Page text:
Sammy Sosa

Sammy Sosa as a cowboy? Sure, why not


Sammy Sosa as a cowboy? Sure, why not

Sammy Sosa is back at it again.

The former Cubs slugger keeps finding his way into the news every month or so.

After an update on his ever-changing physical appearance in November and then the annual Cubs Convention talk in January, February brings us Sammy Sosa as a cowboy, because of course:

That picture is something else. But wait, there's more.


Of Sosa dancing. With his cowboy boots and that fake — or real?? — gun holstered to the side of his hip:

This has been your latest Sammy Sosa social media update. 

Podcast: Ranking the greatest Cubs of all-time

Podcast: Ranking the greatest Cubs of all-time

I distinctly remember the first time I went to see the Cubs play at Wrigley Field as a youngster.

My late father, Marshall, and my mother, Lila, took my brother, Bruce, and me to see the Cubs play the Atlanta Braves on a beautiful June day.

I can see the green grass and the ivy in all its glory and the Cubs going through their warmups before the game began. I was instantly captivated and hooked for life.

This was going to be my team.

Little did I know that at that moment, my life was about to be filled with a stunning amount of losing from my favorite team.

My brother was just as caught up in the emotion of that day. He picked the White Sox as his team and it began a lifelong rivalry, the memories of which he and I treasure to this day. Both of us have seen our team win a World Series when we both wondered if we would ever experience that glorious moment. Both of us have seen our share of amazing players and sensational moments.

On what would've been Ernie Banks' 87th birthday, here is my idea of The 10 Greatest Cubs of my lifetime:

10. Anthony Rizzo

9. Kris Bryant

8. Andre Dawson

7. Greg Maddux

6. Ron Santo

5. Sammy Sosa

4. Ryne Sandberg

3. Fergie Jenkins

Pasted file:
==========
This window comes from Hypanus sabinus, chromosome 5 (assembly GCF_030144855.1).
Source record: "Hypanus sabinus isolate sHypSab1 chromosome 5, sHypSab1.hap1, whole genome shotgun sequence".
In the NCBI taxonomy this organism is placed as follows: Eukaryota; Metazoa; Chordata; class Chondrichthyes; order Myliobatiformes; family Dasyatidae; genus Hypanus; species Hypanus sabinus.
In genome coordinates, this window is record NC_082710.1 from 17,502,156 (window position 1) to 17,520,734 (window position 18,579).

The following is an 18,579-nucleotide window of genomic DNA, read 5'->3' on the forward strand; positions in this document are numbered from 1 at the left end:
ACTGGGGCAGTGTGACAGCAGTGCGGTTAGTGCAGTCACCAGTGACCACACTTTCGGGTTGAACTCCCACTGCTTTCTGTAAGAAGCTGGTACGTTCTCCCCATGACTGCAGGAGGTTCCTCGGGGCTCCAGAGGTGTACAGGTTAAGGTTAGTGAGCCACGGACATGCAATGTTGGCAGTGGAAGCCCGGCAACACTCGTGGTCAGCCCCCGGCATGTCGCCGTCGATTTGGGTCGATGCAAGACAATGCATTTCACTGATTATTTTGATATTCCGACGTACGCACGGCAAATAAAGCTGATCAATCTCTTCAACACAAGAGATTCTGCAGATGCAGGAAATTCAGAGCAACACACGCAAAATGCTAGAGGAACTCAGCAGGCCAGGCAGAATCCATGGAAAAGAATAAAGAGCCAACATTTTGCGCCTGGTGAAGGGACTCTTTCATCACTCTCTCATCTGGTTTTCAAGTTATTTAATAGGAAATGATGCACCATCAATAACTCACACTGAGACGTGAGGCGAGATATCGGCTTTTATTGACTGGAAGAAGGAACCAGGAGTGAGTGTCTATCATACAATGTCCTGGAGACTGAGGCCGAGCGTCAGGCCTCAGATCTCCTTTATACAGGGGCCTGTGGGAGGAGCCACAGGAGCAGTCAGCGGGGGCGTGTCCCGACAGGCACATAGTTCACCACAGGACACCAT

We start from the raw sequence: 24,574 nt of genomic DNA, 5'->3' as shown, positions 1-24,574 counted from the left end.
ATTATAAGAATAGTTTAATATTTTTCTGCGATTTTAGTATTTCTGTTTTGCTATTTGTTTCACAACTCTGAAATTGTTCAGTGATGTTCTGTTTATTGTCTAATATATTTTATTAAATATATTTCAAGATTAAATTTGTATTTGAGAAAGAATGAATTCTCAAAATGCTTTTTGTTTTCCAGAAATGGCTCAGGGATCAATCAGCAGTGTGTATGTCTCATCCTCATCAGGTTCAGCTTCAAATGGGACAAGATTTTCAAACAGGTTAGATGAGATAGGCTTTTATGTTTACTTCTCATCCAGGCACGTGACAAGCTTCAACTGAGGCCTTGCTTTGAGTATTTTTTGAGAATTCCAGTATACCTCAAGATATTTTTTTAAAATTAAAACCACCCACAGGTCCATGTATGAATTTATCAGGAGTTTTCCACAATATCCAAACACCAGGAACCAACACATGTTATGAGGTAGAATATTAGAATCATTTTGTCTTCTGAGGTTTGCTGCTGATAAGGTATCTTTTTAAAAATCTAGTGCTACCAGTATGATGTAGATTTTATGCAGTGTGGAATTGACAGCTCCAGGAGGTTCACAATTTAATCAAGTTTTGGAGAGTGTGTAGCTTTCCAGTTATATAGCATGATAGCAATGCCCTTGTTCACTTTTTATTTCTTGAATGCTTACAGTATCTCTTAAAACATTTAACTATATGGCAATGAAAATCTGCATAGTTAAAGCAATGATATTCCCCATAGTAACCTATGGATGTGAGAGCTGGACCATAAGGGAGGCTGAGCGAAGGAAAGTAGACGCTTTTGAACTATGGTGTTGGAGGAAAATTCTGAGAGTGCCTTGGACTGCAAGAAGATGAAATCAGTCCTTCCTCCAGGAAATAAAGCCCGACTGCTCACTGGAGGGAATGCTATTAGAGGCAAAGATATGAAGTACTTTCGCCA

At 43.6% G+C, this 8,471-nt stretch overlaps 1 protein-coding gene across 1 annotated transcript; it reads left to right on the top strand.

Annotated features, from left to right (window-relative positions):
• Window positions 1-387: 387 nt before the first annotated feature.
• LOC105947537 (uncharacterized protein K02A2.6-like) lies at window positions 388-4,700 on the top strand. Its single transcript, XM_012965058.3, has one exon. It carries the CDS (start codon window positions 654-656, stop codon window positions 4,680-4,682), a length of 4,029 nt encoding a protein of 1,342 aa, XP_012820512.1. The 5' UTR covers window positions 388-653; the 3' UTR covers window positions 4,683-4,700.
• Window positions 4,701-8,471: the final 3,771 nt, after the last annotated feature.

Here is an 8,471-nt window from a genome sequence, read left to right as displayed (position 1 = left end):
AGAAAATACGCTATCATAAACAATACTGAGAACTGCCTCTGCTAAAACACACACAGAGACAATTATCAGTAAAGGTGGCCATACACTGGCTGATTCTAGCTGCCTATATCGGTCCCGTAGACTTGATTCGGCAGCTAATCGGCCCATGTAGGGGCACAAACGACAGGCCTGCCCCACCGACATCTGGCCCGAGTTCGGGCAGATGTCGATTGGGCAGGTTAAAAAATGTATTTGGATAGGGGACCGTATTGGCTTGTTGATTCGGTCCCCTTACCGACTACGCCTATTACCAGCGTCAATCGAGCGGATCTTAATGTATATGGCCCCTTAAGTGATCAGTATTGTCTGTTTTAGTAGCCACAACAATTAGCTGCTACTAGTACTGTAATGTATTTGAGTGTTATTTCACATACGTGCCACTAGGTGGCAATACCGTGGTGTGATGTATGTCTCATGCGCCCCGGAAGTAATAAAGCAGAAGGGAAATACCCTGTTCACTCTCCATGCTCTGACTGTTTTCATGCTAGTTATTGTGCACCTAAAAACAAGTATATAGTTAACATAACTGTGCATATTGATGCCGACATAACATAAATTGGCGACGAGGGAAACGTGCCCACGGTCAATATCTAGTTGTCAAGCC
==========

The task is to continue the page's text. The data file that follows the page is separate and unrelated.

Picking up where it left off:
2. Billy Williams

1. Ernie Banks

Who are the Top 5 Cubs of your lifetime? Where do guys like Anthony Rizzo and Kris Bryant fit in? And what will that list look 20 years from now, in 2038?

We debated on the latest CubsTalk Podcast

And here is everybody else's list of the Top 5 Cubs of their lifetime:

Kelly Crull

1. Ryne Sandberg
2. Andre Dawson
3. Greg Maddux
4. Bryzzo
5. Jake Arrieta

Tony Andracki

1. Sammy Sosa
2. Mark Grace
3. Derrek Lee 
4. Ryne Sandberg
5. Jake Arrieta

Jon Graff

1. Andre Dawson
2. Sammy Sosa
3. Greg Maddux
4. Ryne Sandberg
5. Bryzzo

Mixed news for former Cubs on Hall of Fame ballot

Mixed news for former Cubs on Hall of Fame ballot

While four deserving stars will be inducted into the Baseball Hall of Fame this summer, no Cubs will be among the crowd.

It was a mixed bag for former North Siders on the ballot this winter.

Neither Kerry Wood nor Carlos Zambrano received enough votes (5 percent) to remain on the ballot. In fact, Zambrano did not receive even one vote from any of the 422 Baseball Writers Association of America voters. Wood had two votes, good for 0.5 percent.

Sammy Sosa, however, received just enough votes to remain on the ballot for 2019, as 33 writers included him among their possible entrants into baseball's most prestigious honor. That represents a slight dip for Sosa, who had 38 votes on 2017's ballot.

In the years he's been on the ballot, Sosa has had to sweat it out each time, narrowly hanging on:

2013 - 71 votes (12.5 percent)
2014 - 41 votes (7.2 percent)
2015 - 36 votes (6.6 percent)
2016 - 31 votes (7 percent)
2017 - 38 votes (8.6 percent)
2018 - 33 votes (7.8 percent)

Sosa has 609 career homers and is one of the greatest sluggers in baseball history. While his numbers are surely Hall-worthy, the issue dragging Sosa down in the voters eyes is his alleged link to PEDs.

Sosa also has not been allowed back at Cubs Convention until he comes clean about his past transgressions.

Meanwhile, Wood and Zambrano falling off the ballot don't come as much of a surprise. 

Wood pitched 14 years in the big leagues, but his career was marred by injury, as he made 30 starts in only two seasons and spent the last half of his career as a reliever. He won the Rookie of the Year in 1998 but never finished among the top finalists for the Cy Young. He was an All-Star twice and led baseball in strikeouts in 2003.

Those aren't exactly HOF numbers, but at least he has an awesome sense of humor about it:

Zambrano pitched 12 years in the majors, almost all as a starting pitcher. He won 132 games and pitched 1,959 innings, but only led the league twice in any major category — wins in 2006 (16) and HR/9 in 2003 (0.4). 

"Big Z" was a three-time All-Star and finished fifth in NL Cy Young Voting three times (2004, 2006, 2007) and even found his way among MVP finalists (28th) in 2004 when he went 16-8 with a 2.75 ERA, 1.22 WHIP and 188 strikeouts in 209.2 innings.

Zambrano also won four Silver Slugger Awards, smashing 24 homers in 693 career at-bats.